In this exclusive interview with The Scientists’ Channel, Prof. Peter Wright from the Department of Integrative Structural and Computational Biology at The Scripps Research Institute, discusses his work looking at how protein dynamics relates to protein function and dysfunction in disease. Wright explains the benefits of using nuclear magnetic resonance (NMR) and how this technique addresses some of the challenges in protein dynamics research.
Q: What is the current area of research for the Wright Lab?
PW: My team and I are interested in the study of intrinsically disordered proteins (IDPs) and protein dynamics. We are currently trying to understand how protein dynamics relates to protein function and protein misfunction in disease.
Q: How does the study of disordered proteins contribute to our understanding of human health and disease states?
PW: Disordered proteins make up about 30-50% of the human proteome. They're involved in much of the regulatory machinery and architecture of the cell. Proteins exist in different fold classes, including IDPs and large proteins, both of which have disordered and globular regions. The disordered regions synergize with the globular regions to enable normal cellular function. Therefore, understanding the function of these disordered regions is critical.
Disordered proteins are also thought to be involved with disease. For diseases that are associated with protein disordering, the amount of disordering is central to understanding the disease.
Q: Why should NMR spectroscopy be used other over, more conventional structural methods such as crystallography and cryo-EM when studying IDPs?
PW: It's impossible to study disordered proteins by crystallography or cryo-EM because IDPs are so dynamic compared to other proteins. Proteins can exist in different states: free, bound to a target, or even sometimes partially bound. In order to understand the protein’s dynamics fully, one needs to understand the conformational ensembles IDPs adopt in all these different states.
Disordered proteins make up about 30-50% of the human proteome
The Scripps Research Institute
PW: Through NMR relaxation methods, one can get information on the dynamics of these proteins, their states, and how they interact in these states. The binding kinetics of a disordered protein to its target, the mechanism of binding, and the structure of the complex can be studied at atomic resolution. There's a characteristic signature of a disordered protein in the NMR spectrum, in the proton-nitrogen, also known as the HSQC spectrum, where there's very little dispersion in the proton dimension. This can be used as a rapid diagnostic tool to determine if the protein being studied is a globular protein or disordered protein.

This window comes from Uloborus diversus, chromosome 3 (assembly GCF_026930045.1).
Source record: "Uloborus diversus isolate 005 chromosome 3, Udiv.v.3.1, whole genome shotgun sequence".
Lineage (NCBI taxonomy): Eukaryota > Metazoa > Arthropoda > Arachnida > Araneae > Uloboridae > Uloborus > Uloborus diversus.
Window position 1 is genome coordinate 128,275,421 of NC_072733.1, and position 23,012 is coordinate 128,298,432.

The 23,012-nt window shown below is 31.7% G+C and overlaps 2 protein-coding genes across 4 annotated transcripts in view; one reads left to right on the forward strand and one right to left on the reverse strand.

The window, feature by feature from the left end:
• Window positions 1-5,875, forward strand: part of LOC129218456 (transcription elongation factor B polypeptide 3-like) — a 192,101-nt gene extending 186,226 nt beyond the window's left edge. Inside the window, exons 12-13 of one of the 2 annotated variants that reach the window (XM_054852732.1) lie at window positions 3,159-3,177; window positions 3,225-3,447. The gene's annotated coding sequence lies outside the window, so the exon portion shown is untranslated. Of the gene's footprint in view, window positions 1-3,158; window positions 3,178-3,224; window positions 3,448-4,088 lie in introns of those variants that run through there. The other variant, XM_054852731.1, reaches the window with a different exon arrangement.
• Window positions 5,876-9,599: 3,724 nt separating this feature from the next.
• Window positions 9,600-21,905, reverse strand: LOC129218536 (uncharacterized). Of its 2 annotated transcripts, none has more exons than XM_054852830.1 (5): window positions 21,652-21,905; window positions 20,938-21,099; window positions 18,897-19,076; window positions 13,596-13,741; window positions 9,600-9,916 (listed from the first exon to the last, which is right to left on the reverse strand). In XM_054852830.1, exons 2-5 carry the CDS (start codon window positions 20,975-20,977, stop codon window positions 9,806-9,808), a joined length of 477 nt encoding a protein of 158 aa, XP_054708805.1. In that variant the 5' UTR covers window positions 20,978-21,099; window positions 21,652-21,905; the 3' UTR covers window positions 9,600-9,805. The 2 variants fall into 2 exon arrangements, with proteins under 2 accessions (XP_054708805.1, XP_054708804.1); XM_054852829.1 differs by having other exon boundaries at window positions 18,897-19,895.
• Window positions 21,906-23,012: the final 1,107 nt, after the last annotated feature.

It's easy to use NMR to map interactions of disordered proteins with each other or with globular proteins to identify the site of interaction. NMR can be used to determine structures of the bound state if the disordered protein folds when it binds and to understand the dynamic interactions for these so-called fuzzy complexes, where there's no defined structure formed by the disordered protein when it binds.
PW: The future challenge will be to understand the nature of disordered proteins. Many of the large eukaryotic proteins in a cell have both globular and disordered regions, which are extremely challenging to characterize by any techniques, but NMR offers the most promise.
By using segmental labeling technologies, one can label globular, disordered regions separately, and then apply ultra-high field NMR to dissect these samples, its complex spectra, and understand their interactions, dynamics, and synergy between the disordered and the ordered regions. All of these studies will require ultra-high field NMR - the higher the field, the better - and the introduction of new, more sensitive technologies, such as direct 15N detection, are going to revolutionize the study of IDPs.
Watch Prof. Jane Dyson from Scripps discuss her work studying intrinsically disordered proteins with NMR>>